Mr. Twit is a foul and smelly man with bits of cornflake and sardine in his beard. Mrs. Twit is a horrible old hag with a glass eye. Together they make the nastiest couple you could ever hope not to meet. Down in their garden, the Twits keep Muggle-Wump the monkey and his family locked in a cage. But not for much longer, because the monkeys are planning to trick the terrible Twits, once and for all
Boggis is an enormously fat chicken farmer who only eats boiled chickens smothered in fat. Bunce is a duck-and-goose farmer whose dinner gives him a beastly temper. Bean is a turkey-and-apple farmer who only drinks gallons of strong cider. Mr. Fox is so clever that every evening he creeps down into the valley and helps himself to food from the farms. Now the farmers have hatched a plan to BANG-BANG-BANG shoot, Mr Fox, dead. But, just when they think Mr Fox can’t possibly escape, he makes a fantastic plan of his own
This is the wonderful and warm-hearted Roald Dahl classic, Esio Trot. Mr. Hoppy really loves his neighbour Mrs. Silver, and Mrs. Silver really loves her tortoise, Alfie. One day Mrs. Silver asks Mr. Hoppy how to make Alfie grow, and suddenly Mr. Hoppy knows the way to win her heart. With the help of a magical spell and some cabbage leaves, can Mr. Hoppy be happy at last?
Billy’s mum says he must never go out through the garden gate and explore the dark forest beyond. So, one day, that’s exactly what he does! There he meets the Minpins, tiny tree-dwelling people whose children are the size of matchsticks. They live in fear of the terrible, galloping GRUNCHER. Will it gobble Billy too – or can he find a way to defeat the hungry beast?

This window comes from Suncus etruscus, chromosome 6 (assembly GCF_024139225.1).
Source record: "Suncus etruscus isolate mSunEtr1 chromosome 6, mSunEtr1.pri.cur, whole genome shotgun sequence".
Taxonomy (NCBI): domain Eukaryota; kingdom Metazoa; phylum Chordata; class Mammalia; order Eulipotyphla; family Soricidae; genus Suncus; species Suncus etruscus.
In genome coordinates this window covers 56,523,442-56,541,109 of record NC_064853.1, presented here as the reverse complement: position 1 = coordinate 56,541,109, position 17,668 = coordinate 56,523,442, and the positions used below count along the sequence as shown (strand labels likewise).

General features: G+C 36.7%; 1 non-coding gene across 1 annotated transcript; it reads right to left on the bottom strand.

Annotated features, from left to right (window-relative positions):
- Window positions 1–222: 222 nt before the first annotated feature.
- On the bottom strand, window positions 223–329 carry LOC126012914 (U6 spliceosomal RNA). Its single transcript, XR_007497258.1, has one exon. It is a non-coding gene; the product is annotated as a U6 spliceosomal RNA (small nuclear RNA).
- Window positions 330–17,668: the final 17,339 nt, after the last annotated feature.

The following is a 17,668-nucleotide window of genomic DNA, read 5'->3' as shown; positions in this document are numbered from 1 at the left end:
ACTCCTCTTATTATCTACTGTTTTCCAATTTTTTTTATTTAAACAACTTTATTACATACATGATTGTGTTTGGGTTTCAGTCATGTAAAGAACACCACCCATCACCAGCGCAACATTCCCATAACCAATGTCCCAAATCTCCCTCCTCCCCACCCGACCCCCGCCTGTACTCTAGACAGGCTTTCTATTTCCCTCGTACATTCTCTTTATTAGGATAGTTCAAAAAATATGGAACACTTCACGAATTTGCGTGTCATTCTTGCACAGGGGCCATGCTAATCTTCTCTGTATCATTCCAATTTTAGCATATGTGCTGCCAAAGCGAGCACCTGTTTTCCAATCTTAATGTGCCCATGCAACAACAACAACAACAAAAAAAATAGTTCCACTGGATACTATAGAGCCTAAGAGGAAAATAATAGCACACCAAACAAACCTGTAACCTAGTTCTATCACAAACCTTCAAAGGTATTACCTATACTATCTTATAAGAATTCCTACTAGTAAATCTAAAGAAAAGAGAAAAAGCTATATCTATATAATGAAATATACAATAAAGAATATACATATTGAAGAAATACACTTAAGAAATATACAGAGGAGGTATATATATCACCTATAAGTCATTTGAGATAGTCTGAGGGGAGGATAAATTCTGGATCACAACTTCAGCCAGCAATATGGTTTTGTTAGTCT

Revolting Rhymes is a fantastically funny poetry collection that shows aspiring young poets how to look at familiar things from a fresh and unique perspective. Dahl’s verses skewer classic fairy tales and ask readers to ruminate on unfamiliar questions like, “What if Cinderella didn’t like her prince?” or “Can you believe what a rotten little kid Goldilocks was?”
The Enormous Crocodile is planning what to have for his lunch. This foul fiend – the greediest croc in the whole river – wants to eat something juicy and delicious. His teeth sparkle like knives in the sun and he’s getting hungrier and hungrier. But what can the greedy grumptious brute guzzle up? Beware – he’s looking for someone . . . someone who looks a lot like YOU!
Ideal for kids who do not like fantasy, Boy, Roald Dahl’s bestselling autobiography, is full of hilarious anecdotes about his childhood and school days. Roald Dahl vividly shares his memories; some are funny. Some are painful. Some are unpleasant. All are true.
The Vicar of Nibbleswicke shows Dahl’s love for children, language, and reading. The protagonist is a clergyman who is suffering from Back-to-Front Dyslexia, a condition that makes him say certain words backwards (to hilarious effect). Dahl and his collaborator Quentin Blake both donated their profits from the book to the Dyslexia Institute in London.
During World War II, a British plowman discovered a hoard of Roman silver while plowing a field in the Suffolk countryside. Unaware of the treasure’s value, he was cheated out of the fortune that should have been his by the man who hired him. The 34 pieces of silver were discovered after the war by the authorities and taken to the British Museum, where they reside today. Master storyteller Roald Dahl relates the unforgettable and true tale of the greatest treasure ever found in the British Isles.